LONDON, England – Incidents of piracy on the high seas is down to a five-year low, according to a new report by the International Maritime Bureau (IMB).
According to findings released Wednesday (January 16th), "IMB's piracy figures show a welcome reduction in hijackings and attacks to ships. But crews must remain vigilant, particularly in the highly dangerous waters off East and West Africa," said Captain Pottengal Mukundan, director of the IMB, which has monitored piracy worldwide since 1991.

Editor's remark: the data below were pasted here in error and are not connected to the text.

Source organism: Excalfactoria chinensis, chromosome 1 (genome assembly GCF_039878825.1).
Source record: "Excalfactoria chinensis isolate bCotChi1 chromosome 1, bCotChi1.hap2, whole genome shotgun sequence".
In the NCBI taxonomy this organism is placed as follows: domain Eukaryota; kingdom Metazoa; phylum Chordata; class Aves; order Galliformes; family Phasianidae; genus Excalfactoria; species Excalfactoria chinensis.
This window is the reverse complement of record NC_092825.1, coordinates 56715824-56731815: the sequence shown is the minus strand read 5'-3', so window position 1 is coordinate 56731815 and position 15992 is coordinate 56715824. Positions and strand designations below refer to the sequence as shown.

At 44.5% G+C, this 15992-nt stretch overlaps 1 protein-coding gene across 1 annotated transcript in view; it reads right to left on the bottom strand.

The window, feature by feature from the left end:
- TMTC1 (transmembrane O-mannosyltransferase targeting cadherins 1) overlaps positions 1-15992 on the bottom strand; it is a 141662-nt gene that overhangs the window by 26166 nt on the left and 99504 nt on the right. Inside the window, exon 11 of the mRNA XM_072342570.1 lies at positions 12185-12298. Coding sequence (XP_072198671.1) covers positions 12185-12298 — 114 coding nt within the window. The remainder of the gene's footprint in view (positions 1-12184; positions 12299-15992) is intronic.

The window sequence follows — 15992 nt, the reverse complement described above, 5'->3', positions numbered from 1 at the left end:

Officials say the chief agent of change was a huge reduction in Somali piracy, though East and West Africa remain the worst hit areas, with 150 attacks last year.
In Southeast Asia, four vessels were hijacked, including a Malaysian tanker subsequently recaptured in Vietnam.
Across the Indonesian archipelago, there were 81 reports of petty theft, accounting for more than a quarter of global incidents in 2012. Thirty vessels were attacked in the last quarter of the year.
IMB noted reports from Indonesia increased every year since 2009. Vessels were boarded in 73 incidents, and 47 crew members were taken hostage. Fourteen incidents were reported at Belawan by ships anchored or berthed.